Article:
I don’t feel anything is off limits if it fits the story. DEAR GOD NO! has ‘60-‘70s style nudity and gore so it may push the boundaries for what some people expect from that time period, but it never enters the realm of what critics currently call the torture porn genre. We crossed over into that realm with one scene involving a pregnant character. I kept enough in to give the audience a good jolt but most of it hit the cutting room floor. There has to be a good balance to keep things fun for the crowd and it was starting to push into nausea. The genre is packed with that stuff now and it’s not what DEAR GOD NO! is about. We’re more John Waters than HUMAN CENTIPEDE 2. It’s suds cinema for drunken friends and not porn for loners in raincoats.

OK, bikers and Nazis are classic ingredients for exploitation movies, but why Bigfoot?

Bigfoot is a staple of the Southern drive-in, and I wanted to cast him in a good movie for a change. He has been getting crappy roles since NIGHT OF THE DEMON. Atlanta has the ultimate Sasquatch/Yeti in Jim Stacy, so we had to exploit him.

What was your favorite scene in the movie to shoot and why?

The squibs were the most fun to shoot because the extras love it. There is such a look of shock when it goes off and everyone on set breaks into applause. I could shoot squibs all day. It doesn’t get old. My favorite scene in the film is when the inebriated biker gang runs across a hillbilly kid who has them completely perplexed. Even after seeing it 100 times, I cannot watch a festival screening without laughing out loud.

Why did you decide to shoot DEAR GOD NO! all in Super 16mm with equipment from the ‘70s? Were there any specific effects which you’re particularly proud to have accomplished in the traditional way, versus CGI?

I wanted it to be authentic as possible, and we really immersed ourselves in things from the era. There were props that didn’t make it on screen from the ‘70s, but it helped create the illusion that we were making a film in 1973. I want to go back as soon as possible. We were all pretty proud of our van explosion. That’s a classic practical effect that Hollywood has been getting away from by using computer overlays in After Effects. There’s a poorly [executed] CGI explosion in MACHETE when a car blows up but doesn’t move or fall apart. We couldn’t have that, and what good Southern film doesn’t have an explosion in it? Not much that I want to see.

The cast and crew boasts a who’s who of Atlanta grassroots indie scene of actors and artists including many of the same folks behind the Silver Scream Spookshow, Atlanta Zombie Apocalypse, Splatter Cinema, Starlight Drive-In, etc. You’re the writer/director/exec producer, but are you proud to share the credit with a homegrown team, especially as DEAR GOD NO! gets screened across the country and around the globe?  

When we show up at a festival, people know we are from the ATL. We ran up such a large tab at the gay bar next door to PollyGrind 2011, the owner said he should change his theme by replacing the rainbow flag with an Atlanta Falcons banner. Shane Morton and I drank a torture porn crew from L.A. under the table in Tucson. We even had an 8-hour start on them. Yeah, they know where we are from and we’re proud of it.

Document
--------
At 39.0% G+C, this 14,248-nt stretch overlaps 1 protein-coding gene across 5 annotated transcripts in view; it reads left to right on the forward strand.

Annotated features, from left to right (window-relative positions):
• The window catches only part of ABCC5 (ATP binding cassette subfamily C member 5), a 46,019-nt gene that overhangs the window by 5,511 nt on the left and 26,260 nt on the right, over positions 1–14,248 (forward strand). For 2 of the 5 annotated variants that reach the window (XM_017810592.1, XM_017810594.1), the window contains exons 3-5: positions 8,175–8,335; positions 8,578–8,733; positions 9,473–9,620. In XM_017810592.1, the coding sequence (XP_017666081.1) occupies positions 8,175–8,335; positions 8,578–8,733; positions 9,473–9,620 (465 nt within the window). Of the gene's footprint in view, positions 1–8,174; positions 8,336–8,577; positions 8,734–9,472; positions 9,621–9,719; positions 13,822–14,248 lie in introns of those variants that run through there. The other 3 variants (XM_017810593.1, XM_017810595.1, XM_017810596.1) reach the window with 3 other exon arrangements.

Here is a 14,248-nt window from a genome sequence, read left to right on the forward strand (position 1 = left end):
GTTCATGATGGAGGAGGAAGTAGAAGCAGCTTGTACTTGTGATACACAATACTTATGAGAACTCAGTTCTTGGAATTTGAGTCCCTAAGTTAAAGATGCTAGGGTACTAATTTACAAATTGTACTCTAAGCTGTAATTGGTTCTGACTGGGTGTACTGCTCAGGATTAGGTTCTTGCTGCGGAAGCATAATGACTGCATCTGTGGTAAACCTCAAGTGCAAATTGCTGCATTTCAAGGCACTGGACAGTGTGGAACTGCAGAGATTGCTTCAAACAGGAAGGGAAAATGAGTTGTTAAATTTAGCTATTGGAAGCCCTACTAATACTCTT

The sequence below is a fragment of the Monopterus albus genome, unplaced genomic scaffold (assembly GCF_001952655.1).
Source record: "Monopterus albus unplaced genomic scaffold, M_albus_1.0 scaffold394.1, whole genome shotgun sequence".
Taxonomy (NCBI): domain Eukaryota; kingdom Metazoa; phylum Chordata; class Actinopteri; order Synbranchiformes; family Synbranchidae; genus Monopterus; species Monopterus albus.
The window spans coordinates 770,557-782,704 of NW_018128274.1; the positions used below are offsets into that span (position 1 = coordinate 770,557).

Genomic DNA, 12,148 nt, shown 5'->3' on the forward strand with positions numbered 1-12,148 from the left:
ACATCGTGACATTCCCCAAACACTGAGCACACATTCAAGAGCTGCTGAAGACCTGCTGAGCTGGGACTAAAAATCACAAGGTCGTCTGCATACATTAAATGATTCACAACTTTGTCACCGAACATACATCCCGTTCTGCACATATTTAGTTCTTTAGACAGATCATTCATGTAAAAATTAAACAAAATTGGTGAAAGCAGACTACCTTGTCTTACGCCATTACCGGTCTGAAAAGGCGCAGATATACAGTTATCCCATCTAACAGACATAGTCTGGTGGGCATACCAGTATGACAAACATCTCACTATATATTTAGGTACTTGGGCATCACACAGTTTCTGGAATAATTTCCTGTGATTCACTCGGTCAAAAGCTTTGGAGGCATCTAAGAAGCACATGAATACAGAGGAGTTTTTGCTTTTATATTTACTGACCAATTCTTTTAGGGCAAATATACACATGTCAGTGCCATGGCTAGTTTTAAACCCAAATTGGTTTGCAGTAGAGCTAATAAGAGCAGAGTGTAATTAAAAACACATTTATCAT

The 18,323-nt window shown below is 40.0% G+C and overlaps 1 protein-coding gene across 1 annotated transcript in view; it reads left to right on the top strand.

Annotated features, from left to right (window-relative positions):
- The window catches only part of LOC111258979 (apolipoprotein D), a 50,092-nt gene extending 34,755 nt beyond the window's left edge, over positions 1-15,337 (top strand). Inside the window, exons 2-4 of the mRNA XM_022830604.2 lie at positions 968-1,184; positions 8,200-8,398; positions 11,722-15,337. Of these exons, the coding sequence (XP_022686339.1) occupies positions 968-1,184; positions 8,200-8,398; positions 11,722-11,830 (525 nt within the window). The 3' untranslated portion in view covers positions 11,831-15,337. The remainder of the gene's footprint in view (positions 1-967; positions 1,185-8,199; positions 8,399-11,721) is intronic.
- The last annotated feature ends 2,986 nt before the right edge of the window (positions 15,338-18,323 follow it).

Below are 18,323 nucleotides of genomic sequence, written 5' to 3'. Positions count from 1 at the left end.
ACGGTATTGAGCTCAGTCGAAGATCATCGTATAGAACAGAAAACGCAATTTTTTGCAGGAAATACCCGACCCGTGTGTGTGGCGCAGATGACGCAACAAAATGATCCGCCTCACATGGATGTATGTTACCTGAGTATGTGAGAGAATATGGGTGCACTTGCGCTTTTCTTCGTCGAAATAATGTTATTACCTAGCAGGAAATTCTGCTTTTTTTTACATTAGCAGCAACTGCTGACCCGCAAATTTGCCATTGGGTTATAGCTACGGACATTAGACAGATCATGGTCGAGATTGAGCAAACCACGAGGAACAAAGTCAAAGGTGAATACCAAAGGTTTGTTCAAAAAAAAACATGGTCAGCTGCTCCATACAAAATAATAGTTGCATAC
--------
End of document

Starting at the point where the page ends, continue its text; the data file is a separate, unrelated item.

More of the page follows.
There are a ton of talented people in this town. I’m still amazed we got them all together. One of the aspects of DEAR GOD NO! that I’m most asked about is the music by The Forty Fives and the score from Richard Davis of Gargantua. There is a whole cast of musicians like Johnny McGowan, The Biters, The Booze, Adam McIntyre and Kris Dale involved that essentially come from The Star Bar including our lead actor Jett Bryant from the band Bigfoot and actor Billy Ratliff from Truckadelic. Just about everyone from Dusty Booze and The Baby Haters was involved. You will see a ton of Atlanta musicians as extras and Gargantua’s Creepy Kenny even built us a flame wand now in use at The Atlanta Zombie Apocalypse. There is a very big Star Bar connection with this film.

Seems like typical movie investors might get squeamish funding something this extreme, so it’s not surprising that to hear you used Kickstarter to raise some of the money and pulled some out of your own pocket. What was the budget and how was it funded?

You’re right. We had cast and crew drop out because they didn’t understand what we were attempting. Many people thought we were making porn or God knows what. It’s hard to convey that you are making a unique exploitation film when they don’t understand any of the references. Even worse if you’re asking someone to invest money.

It’s hard to really gauge the budget because so many talented people contributed time for free. Jonny Rej (Atlanta Zombie Apocalypse /The Plaza) gave us some free film and equipment, Slopes BBQ fed us, Fuji North America gave us ½ off on film stock for shooting a feature. It went on and on. It was a very quick shoot with a massive amount of preplanning between A.D. Michelle McCall, cinematographer Jonathan Hilton and I which helped keep cost, time and favors down. We didn’t wear out our welcome too bad. I do have a budget number, but I save that information for when someone buys me a beer.

After the Plaza limited engagement, what’s next for DEAR GOD NO! More festivals? Is there a distribution deal and when will it be commercially available on DVD/download? Is it true there’s going to be a sequel?

We currently have a quite a few distributors interested from all over the world. At the end of our festival run, we’ll sit down and start seriously negotiating which rights and territories we want to part with. We currently have festivals lined up in Raleigh, Erie, Mobile and Bogotá, Colombia. Theatrical screenings (mostly midnight) are booked in Portland, Ottawa, Toronto, Hamilton, Las Vegas and London. We’re adding screenings every week, and people can keep up to date by liking our Facebook page or checking the website at www.deargodnomovie.com. If you live in a town that shows midnight movies, ask for us or send me information about the theater.

It’s true there is a sequel in the works called FRANKENSTEIN CREATED BIKERS. It will have your jaw on the floor….again.

All art and photos courtesy of Big World Pictures.

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Raising a big PBR toast as Star Bar’s Bubbapalooza turns 20

Posted on: May 26th, 2011 By: